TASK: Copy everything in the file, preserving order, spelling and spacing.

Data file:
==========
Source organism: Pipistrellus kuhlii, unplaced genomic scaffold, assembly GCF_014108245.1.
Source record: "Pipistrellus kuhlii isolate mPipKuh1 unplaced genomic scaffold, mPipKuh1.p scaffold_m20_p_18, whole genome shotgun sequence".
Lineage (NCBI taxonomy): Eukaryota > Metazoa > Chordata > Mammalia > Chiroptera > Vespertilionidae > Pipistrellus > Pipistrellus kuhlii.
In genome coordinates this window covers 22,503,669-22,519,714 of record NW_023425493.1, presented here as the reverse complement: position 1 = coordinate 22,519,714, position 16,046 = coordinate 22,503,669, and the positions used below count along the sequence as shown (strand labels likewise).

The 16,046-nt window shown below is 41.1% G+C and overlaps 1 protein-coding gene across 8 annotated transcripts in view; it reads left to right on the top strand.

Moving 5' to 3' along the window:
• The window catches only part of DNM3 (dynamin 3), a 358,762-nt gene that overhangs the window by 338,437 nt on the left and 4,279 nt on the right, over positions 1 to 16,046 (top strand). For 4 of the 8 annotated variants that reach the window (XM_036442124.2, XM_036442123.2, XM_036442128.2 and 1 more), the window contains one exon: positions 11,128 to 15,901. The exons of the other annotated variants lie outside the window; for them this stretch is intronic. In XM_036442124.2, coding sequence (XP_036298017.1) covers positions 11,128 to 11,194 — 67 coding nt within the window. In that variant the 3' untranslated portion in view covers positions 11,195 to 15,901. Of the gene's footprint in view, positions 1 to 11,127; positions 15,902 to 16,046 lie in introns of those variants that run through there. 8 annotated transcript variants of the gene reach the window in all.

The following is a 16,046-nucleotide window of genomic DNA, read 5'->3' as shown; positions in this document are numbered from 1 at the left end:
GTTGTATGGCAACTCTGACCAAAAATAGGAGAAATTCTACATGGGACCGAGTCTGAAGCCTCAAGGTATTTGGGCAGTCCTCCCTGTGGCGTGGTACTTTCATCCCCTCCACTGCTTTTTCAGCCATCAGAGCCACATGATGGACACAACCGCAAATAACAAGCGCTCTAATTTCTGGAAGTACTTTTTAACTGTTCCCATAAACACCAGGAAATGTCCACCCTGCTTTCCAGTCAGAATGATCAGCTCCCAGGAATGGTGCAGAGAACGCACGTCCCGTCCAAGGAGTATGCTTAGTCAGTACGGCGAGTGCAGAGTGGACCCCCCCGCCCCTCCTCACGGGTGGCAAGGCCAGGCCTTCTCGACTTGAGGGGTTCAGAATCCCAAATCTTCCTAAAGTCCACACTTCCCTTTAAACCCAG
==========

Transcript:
Source organism: Pipistrellus kuhlii, unplaced genomic scaffold, assembly GCF_014108245.1.
Source record: "Pipistrellus kuhlii isolate mPipKuh1 unplaced genomic scaffold, mPipKuh1.p scaffold_m20_p_18, whole genome shotgun sequence".
Lineage (NCBI taxonomy): Eukaryota > Metazoa > Chordata > Mammalia > Chiroptera > Vespertilionidae > Pipistrellus > Pipistrellus kuhlii.
In genome coordinates this window covers 22,503,669-22,519,714 of record NW_023425493.1, presented here as the reverse complement: position 1 = coordinate 22,519,714, position 16,046 = coordinate 22,503,669, and the positions used below count along the sequence as shown (strand labels likewise).

The 16,046-nt window shown below is 41.1% G+C and overlaps 1 protein-coding gene across 8 annotated transcripts in view; it reads left to right on the top strand.

Moving 5' to 3' along the window:
• The window catches only part of DNM3 (dynamin 3), a 358,762-nt gene that overhangs the window by 338,437 nt on the left and 4,279 nt on the right, over positions 1 to 16,046 (top strand). For 4 of the 8 annotated variants that reach the window (XM_036442124.2, XM_036442123.2, XM_036442128.2 and 1 more), the window contains one exon: positions 11,128 to 15,901. The exons of the other annotated variants lie outside the window; for them this stretch is intronic. In XM_036442124.2, coding sequence (XP_036298017.1) covers positions 11,128 to 11,194 — 67 coding nt within the window. In that variant the 3' untranslated portion in view covers positions 11,195 to 15,901. Of the gene's footprint in view, positions 1 to 11,127; positions 15,902 to 16,046 lie in introns of those variants that run through there. 8 annotated transcript variants of the gene reach the window in all.

The following is a 16,046-nucleotide window of genomic DNA, read 5'->3' as shown; positions in this document are numbered from 1 at the left end:
GTTGTATGGCAACTCTGACCAAAAATAGGAGAAATTCTACATGGGACCGAGTCTGAAGCCTCAAGGTATTTGGGCAGTCCTCCCTGTGGCGTGGTACTTTCATCCCCTCCACTGCTTTTTCAGCCATCAGAGCCACATGATGGACACAACCGCAAATAACAAGCGCTCTAATTTCTGGAAGTACTTTTTAACTGTTCCCATAAACACCAGGAAATGTCCACCCTGCTTTCCAGTCAGAATGATCAGCTCCCAGGAATGGTGCAGAGAACGCACGTCCCGTCCAAGGAGTATGCTTAGTCAGTACGGCGAGTGCAGAGTGGACCCCCCCGCCCCTCCTCACGGGTGGCAAGGCCAGGCCTTCTCGACTTGAGGGGTTCAGAATCCCAAATCTTCCTAAAGTCCACACTTCCCTTTAAACCCAG